The whorled sunflower shown here is one of Georgia’s rarest wildflowers. It was discovered in 1892 but was believed to have gone extinct until it was rediscovered in 1994 in the Coosa Valley Prairies in Floyd County in northwest Georgia. The sunflower is one of more than 40 rare and endangered plants and animals found in the prairies. PHOTO CREDIT: Charles Seabrook

Tallgrass prairies in Georgia are rich in diversity

The Coosa Valley Prairies preserve near Cave Spring in northwest Georgia’s Floyd County harbors what is said to be the state’s rarest and most unusual natural environments.

The 929-acre preserve features two dozen small prairies, remnants of a tallgrass prairie that once covered a part of Georgia, and similar to the great tallgrass prairies of the Midwest.

The Coosa Valley Prairies, managed by the Nature Conservancy of Georgia, are characterized by clayey, calcium-rich soil that discourages tree growth — and helps make the prairies some of the most biologically diverse habitats in the state. More than 40 rare and endangered plants and animals can be found there.

But it’s mostly the prairies’ splendid displays of sun-loving wildflowers in both spring and fall that draw Georgia Botanical Society members, including me, there year after year. When we were there in early June, the late spring blooms were breathtaking: a lush garden, it seemed. The preserve’s signature plant of late spring, the prairie purple coneflower, was putting on a magnificent show: Its abundant blooms covered a 6-acre prairie with near solid purple, a stunning sight.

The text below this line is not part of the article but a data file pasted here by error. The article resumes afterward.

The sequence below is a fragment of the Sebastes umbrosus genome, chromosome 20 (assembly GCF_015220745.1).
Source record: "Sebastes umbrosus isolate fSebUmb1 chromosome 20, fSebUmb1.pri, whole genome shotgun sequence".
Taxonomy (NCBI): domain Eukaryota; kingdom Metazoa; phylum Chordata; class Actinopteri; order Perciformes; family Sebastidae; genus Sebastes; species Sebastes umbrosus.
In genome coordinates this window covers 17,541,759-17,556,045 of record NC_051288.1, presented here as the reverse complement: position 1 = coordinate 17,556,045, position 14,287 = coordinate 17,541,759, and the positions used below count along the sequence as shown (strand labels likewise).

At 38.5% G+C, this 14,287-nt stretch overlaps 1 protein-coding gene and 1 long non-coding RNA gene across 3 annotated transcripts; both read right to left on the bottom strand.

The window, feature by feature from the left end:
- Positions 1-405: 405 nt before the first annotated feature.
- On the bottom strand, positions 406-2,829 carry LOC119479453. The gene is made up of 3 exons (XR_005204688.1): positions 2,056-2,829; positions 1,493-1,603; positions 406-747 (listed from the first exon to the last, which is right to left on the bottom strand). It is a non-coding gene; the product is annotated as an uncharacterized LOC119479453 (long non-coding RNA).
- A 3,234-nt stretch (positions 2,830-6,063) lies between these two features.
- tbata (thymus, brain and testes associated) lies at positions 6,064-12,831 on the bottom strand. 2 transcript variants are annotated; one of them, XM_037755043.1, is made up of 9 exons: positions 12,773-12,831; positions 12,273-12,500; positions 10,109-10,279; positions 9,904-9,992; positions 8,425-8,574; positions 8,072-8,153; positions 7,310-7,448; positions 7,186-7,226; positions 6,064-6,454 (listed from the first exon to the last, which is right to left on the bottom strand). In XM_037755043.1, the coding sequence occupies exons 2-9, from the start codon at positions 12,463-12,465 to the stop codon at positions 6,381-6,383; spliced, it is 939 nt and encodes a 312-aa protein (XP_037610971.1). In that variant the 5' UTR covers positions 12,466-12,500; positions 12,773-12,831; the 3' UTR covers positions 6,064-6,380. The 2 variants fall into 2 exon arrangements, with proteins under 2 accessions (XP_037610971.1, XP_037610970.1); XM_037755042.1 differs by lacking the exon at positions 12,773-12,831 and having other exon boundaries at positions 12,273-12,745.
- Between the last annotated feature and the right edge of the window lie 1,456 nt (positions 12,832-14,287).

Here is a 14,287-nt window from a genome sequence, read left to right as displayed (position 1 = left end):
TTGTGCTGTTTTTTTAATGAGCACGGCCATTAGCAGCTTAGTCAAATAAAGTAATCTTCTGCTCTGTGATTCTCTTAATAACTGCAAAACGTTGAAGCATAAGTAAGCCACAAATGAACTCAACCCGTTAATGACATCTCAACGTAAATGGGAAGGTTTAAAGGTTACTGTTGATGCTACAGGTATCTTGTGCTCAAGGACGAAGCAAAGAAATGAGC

We were back in the Coosa Valley Prairies last weekend, this time to see the equally dazzling wildflowers of fall. The prairies, it seemed, had undergone nearly a complete makeover since spring. Vibrant growths of tickseed sunflower, narrow leaf sunflower, goldenrods, asters, blazing stars and other fall plants now vied for space and sunlight in the open areas.

We found one of Georgia’s rarest wildflowers, the whorled sunflower, blooming in a “wet prairie.” The sunflower was discovered in 1892, but botanists lost track of it, and it was believed to be extinct until Rome botanist Richard Ware rediscovered it in 1994 in the Coosa Prairies. It’s now on the federal Endangered Species List.

Ware, our field trip leader last weekend, noted: “This is such a special place; it’s why I keep coming back so often.”

IN THE SKY: From David Dundee, Tellus Science Museum astronomer: The moon will be full on Thursday. Venus rises in the east less than an hour before dawn. Mars rises in the east about two hours before dawn. Saturn is low in the southwest at dusk and sets a few hours later.